Like No Place Else on Earth
The incredible wildflower season here in the desert continues to surprise us. The cool weather is prolonging the life of a lot of annual blooms, and rain and snow continue to fall in the Coachella Valley and surrounding mountains. How long will the wildflowers last? Will the Valentine's Day deluge produce another round of blooms late in the season? It's too soon to tell, but in the meantime many of our usual wildflower hotspots - Indian Canyons, Whitewater Preserve, Box Canyon Road - are inaccessible due to flooded roads.
Fortunately, our desert is home to a variety of landscapes and diversity of life (including wildflowers!) that are both varied and unique - many species living here in the Coachella Valley are found nowhere else on Earth. Some of these unique blooms are open right now - here's where to find them:
Coachella Valley Milkvetch (Astragalus lentiginosus var. coachellae)
It wasn't so long ago that these unique flowers would have been found on much of the valley floor, but development has covered most of the original range of the Coachella Valley Milkvetch, and today it is an endangered species. As you can probably guess by the name, it's endemic to the Coachella Valley - it grows in the remaining sand dune habitat here in the valley, but nowhere else on Earth!
Coachella Valley Milkvetch is flowering right now on the Kim Nicol Trail, accessed via Corkill Road off of Dillon (directions). This trail opened just last year and was a joint effort by Friends of the Desert Mountains and the Coachella Valley Mountains Conservancy. Milkvetch grows all along the trail, but you can reach the largest group of them by following the trail to the left (counterclockwise), about one and half miles in on the loop. Continue on and you'll find plenty of desert sunflower (Geraea canescens) and Fremont's pincushion (Chaenactis fremontii), as well as sweeping views of the surrounding valley and a chance at spotting a Coachella Valley fringe-toed lizard, another endemic and endangered species unique to the valley. Unfortunately, you can also expect to see plenty of invasive Saharan mustard (Brassica tournefortii) along much of the trail.
Mecca Aster (Xylorhiza cognata)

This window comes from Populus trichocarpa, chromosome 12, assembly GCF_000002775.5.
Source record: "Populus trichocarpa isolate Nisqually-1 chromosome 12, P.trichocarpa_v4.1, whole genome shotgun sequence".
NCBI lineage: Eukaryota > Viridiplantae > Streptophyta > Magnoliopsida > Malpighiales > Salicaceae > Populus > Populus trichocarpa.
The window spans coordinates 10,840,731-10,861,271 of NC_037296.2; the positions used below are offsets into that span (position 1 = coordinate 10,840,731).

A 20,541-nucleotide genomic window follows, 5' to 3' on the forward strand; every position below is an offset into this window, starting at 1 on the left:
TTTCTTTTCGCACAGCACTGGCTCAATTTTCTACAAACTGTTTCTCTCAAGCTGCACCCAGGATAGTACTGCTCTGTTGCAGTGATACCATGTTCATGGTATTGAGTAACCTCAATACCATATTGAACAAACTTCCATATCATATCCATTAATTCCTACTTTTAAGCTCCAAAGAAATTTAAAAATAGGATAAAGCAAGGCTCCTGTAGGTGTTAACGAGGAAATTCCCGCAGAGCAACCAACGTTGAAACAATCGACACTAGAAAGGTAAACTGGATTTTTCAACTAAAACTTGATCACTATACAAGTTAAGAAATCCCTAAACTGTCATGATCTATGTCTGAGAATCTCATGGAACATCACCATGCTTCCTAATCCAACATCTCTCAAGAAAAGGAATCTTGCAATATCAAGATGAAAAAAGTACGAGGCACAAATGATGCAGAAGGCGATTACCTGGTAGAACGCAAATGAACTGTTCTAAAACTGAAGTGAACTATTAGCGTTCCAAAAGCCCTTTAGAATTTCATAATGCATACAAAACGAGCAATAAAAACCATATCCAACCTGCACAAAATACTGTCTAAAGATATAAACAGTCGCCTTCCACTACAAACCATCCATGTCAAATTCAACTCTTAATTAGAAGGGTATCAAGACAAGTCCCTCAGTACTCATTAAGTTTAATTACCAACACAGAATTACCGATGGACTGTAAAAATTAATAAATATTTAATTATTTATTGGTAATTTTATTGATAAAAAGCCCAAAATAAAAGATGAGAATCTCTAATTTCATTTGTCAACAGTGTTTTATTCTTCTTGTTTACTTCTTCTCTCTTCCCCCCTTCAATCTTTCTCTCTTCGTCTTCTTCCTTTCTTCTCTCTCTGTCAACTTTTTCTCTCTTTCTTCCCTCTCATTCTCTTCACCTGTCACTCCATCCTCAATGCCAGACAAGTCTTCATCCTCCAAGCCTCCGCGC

Most of Box Canyon Road through the Mecca Hills Wilderness is closed, but you can still reach Painted Canyon (directions) via a dirt road that is passable by most vehicles (use caution in cars with below-average clearance). The wildflowers are spectacular all along the road, including some giant Arizona lupine (Lupinus arizonicus) and desert poppies (Eschscholzia parishii). There are a few Mecca aster growing in the deep shade right at the parking area, but turn around and explore the base of opposite canyon wall to find dozens of these rare plants - found only among the winding slot canyons of the Mecca Hills Wilderness - in bloom.
Desert Lily (Hesperocallis undulata)
It's always worth a trip to visit the Dos Palmas Preserve (directions), a little-known desert oasis hidden near the north shore of the Salton Sea, but now is a particularly good time to visit. There are fields of flowers blooming along the road, including sand verbena (Abronia villosa) and brittlebush (Encelia farinosa). From the parking area, you can take a short walk through San Andreas Oasis, or a longer walk down the road and explore tens of thousands of California fan palms (Washingtonia filifera) - the only palm tree native to California. Keep an eye out for stream orchids (Epipactis gigantea) around the oasis ponds - there were new shoots (but no flowers yet) sprouting when I visited last week.
As you get close to the Salton Sea, have your passengers look for large white flowers along the highway. These are the desert lilies - singular blooms unlike nearly anything else that grows in the desert. Lillies live most of the time as bulbs deep in the soil waiting for the rain and in the wettest years - like this one - emerge and bloom en masse.
Super Swarms Follow Super Blooms
By now you've heard and seen all about the "super swarm" of painted lady butterflies (Vanessa cardui) that has descended on Southern California. The adult butterflies feed on wildflower nectar (pollinating the flowers in the process) as they migrate, and the caterpillars feed on the fresh leaves of annual plants. So, the blooms and the butterflies are linked - we can't have one without the other.
Many of the adult butterflies that I've seen are looking pretty tired, staying close to the ground with broken or frayed wings. They may stick around long enough to lay eggs and produce a new generation of painted ladies that will continue their relay journey, following fresh wildflowers up California (and beyond).
Another member of the lepidopteran order (butterflies and moths) has also started to grow in number here in the Coachella Valley in the last few days. These are the white-lined sphinx moth caterpillars (Hyles lineata), which are starting to munch their way through the leaves of brown-eyed primrose all over the desert. We may be on the verge of another "swarm" - these large black and yellow "horn worms" can sometimes hatch in the millions, covering the desert floor (and roads) as they search for enough food to grow and transform into moths.
You can help us learn more about these unique creatures! I'd like to try an impromptu little "crowd source" community science experiment and answer the question: what causes sphinx moth caterpillars swarms? Just use your phone to take pictures of any caterpillars (or adult moths or butterflies), and submit them to www.iNaturalist.org, or email them directly to be me at email@example.com. I'll follow up in a few weeks with the results!